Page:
Mindfulness

*Also seen in The Complete Athlete Journal.

Mindfulness is “a receptive state of mind wherein attention is kept to a bare registering of the facts observed ... permitting the individual to “be present” to reality as it is rather than react to it or habitually process it through conceptual filters.... Without the overlay of discriminatory, categorical, and habitual thought, consciousness takes on a clarity and freshness that permits more objectively informed psychological and behavioral responses” (Brown et al., 2007, p. 212).

Practicing Mindfulness

Practicing mindfulness strategies provides emotional intelligence skills, allowing for the person practicing to be more self-aware and as a result regulate and motivate themselves. Though mindfulness may be practiced as a way to correct the inhibitions and stressors already manifested, it is never too late. Mindfulness not only can help alleviate symptoms from stress, but can promote growth in mental functions and efficiencies. Where strain can result in negative emotions, a perception of unhappiness, and unhealthy habits, mindfulness mitigates.

The Therapeutic Effect of Mindfulness

Mindfulness practices can possibly influence and/or reduce stress-related effects on:

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From https://commons.wikimedia.org/wiki/File:StressSymptoms.gif

  • Psoriasis
  • Type 2 Diabetes
  • Fibromyalgia
  • Rheumatoid Arthritis
  • Chronic Low Back Pain
  • ADHD
  • Eating Behaviors
  • Sleeping Behaviors
  • Autonomic Nervous System
  • Stress Hormones
  • Immune System
  • Executive Attention

How To Be More Mindful

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Walk

Take some time out of your day to go for a walk. Disconnect from your phone and the tensions of the day. Sometimes, walking alone or in silence can be the therapeutic part of this mindfulness practice.

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Listen

As you talk with others, focus on their words. Aim to understand them positively and wholly as a person, leaving any criticisms, stereotyping, & judgements aside.

 

 

BREATHE

Focus on just breathing and nothing else. Feel your breath enter and leave your body. Notice your abdomen extend with air as your inhale. Release all tensions as you exhale. Focus on only positive thoughts about yourself and the day you have had.

 

Train

Take part in Mindfulness-Based trainings and interventions. Some places for Mindfulness-Based Trainings include:


References

Brown, K. W. & Ryan, R. M. (2003). The benefits of being present: Mindfulness and its role in psychological well-being. Journal of Personality and Social Psychology, 84, 822-848.

Brown, K. W., Ryan, R. M., & Creswell, J. D. (2007). Mindfulness: Theoretical foundations and evidence for
salutary effects. Psychological Inquiry, 18, 211-237.

Greeson, J. M. (2009). Mindfulness research update: 2008. Complementary Health Practice Review, 14(1), 10-18. doi:10.1177/1533210108329862

Grossman, P., Niemann, L., Schmidt, S., & Walach, H. (2004). Mindfulness-based stress reduction and health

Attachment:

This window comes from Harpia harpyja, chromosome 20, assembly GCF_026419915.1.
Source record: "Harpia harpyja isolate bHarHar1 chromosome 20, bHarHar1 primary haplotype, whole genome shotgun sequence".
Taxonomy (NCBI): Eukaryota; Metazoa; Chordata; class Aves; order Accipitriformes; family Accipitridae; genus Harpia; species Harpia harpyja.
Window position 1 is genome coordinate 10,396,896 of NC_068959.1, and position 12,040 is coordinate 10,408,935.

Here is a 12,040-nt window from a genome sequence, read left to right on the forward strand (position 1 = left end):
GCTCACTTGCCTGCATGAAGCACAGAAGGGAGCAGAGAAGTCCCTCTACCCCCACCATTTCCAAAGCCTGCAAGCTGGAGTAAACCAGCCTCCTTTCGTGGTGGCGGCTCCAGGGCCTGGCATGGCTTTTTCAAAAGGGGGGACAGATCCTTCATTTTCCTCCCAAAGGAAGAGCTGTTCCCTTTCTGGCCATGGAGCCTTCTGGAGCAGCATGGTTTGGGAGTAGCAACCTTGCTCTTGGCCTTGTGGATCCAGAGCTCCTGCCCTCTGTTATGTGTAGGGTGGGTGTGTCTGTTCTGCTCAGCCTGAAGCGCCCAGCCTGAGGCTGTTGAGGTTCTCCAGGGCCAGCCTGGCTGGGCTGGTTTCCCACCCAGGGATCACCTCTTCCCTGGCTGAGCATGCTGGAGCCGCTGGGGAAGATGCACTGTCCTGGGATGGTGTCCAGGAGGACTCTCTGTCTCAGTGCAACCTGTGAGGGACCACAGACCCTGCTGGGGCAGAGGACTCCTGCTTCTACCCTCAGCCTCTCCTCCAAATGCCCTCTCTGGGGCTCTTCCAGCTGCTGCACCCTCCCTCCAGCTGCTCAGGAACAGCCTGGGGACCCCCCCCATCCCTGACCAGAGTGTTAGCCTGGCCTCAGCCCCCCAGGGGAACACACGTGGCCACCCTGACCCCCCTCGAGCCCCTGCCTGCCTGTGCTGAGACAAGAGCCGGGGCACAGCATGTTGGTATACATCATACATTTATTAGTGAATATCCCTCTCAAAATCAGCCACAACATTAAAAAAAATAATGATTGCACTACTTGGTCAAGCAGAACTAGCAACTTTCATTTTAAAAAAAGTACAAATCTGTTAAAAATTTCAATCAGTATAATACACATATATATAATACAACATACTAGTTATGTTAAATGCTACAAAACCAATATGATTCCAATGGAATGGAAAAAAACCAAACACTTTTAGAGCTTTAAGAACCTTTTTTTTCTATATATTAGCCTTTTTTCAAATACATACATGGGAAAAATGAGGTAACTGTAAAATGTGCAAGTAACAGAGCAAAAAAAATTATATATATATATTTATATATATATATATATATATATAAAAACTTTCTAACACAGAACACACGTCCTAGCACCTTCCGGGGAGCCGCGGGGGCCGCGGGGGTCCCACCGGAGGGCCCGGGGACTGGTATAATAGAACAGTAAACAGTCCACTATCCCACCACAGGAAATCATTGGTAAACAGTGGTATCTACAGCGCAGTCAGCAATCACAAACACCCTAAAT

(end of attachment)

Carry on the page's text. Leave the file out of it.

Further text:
benefits. A meta-analysis. Journal of Psychosomatic Research, 57, 35-43.

Grossman, P., Tiefenthaler-Gilmer, U., Raysz, A., & Kesper, U. (2007). Mindfulness training as an intervention
for fibromyalgia: evidence of postintervention and 3-year follow-up benefits in well-being. Psychotherapy
& Psychosomatics, 76, 226-233.

Heydenfeldt, J. A., Herkenhoff, L., & Coe, M. (2011). Cultivating mind fitness through mindfulness training: Applied neuroscience. Performance Improvement, 50(10-), 21-27. Retrieved from http://login.libproxy.stcloudstate.edu/login?qurl=http%3a%2f%2fsearch.ebscohost.com%2flogin.aspx%3fdirect%3dtrue%26db%3deric%26AN%3dEJ952790%26site%3dehost-live%26scope%3dsite http://dx.doi.org/10.1002/pfi.20259

Kabat-Zinn, J. (1990). Full catastrophe living. Using the wisdom of your body and mind to face stress, pain, and illness. New York, NY: Delacorte Press.

Kabat-Zinn, J. (2003). Mindfulness-based interventions in context: Past, present, and future. Clinical Psychol-
ogy: Science and Practice, 10, 144-156.

Kabat-Zinn, J., Wheeler, E., Light, T., Skillings, A., Scharf, M. J., Cropley, T. G., et al. (1998). Influence of a
mindfulness meditation-based stress reduction intervention on rates of skin clearing in patients with mod- erate to severe psoriasis undergoing phototherapy (UVB) and photochemotherapy (PUVA). Psychosomatic Medicine, 60, 625-632.

Ludwig, D. S, & Kabat-Zinn, J. (2008). Mindfulness in medicine. Journal of the American Medical Association, 300, 1350-1352.

Morone, N. E., Greco, C. M., & Weiner, D. K. (2008). Mindfulness meditation for the treatment of chronic low back pain in older adults: A randomized controlled pilot study. Pain, 134, 310-319.
Pradhan, E. K., Baumgarten, M., Langenberg, P., Handwerger, B., Gilpin, A. K., Magyari, T., et al. (2007). Effect of mindfulness-based stress reduction in rheumatoid arthritis patients. Arthritis and Rheumatism, 57, 1134-1142.

Rosenzweig, S., Reibel, D. K., Greeson, J. M., Edman, J. S., Jasser, S.A., McMearty, K. D., et al. (2007). Mindfulness-based stress reduction is associated with improved glycemic control in type 2 diabetes mellitus:
a pilot study. Alternative Therapies in Health and Medicine, 13, 36-38.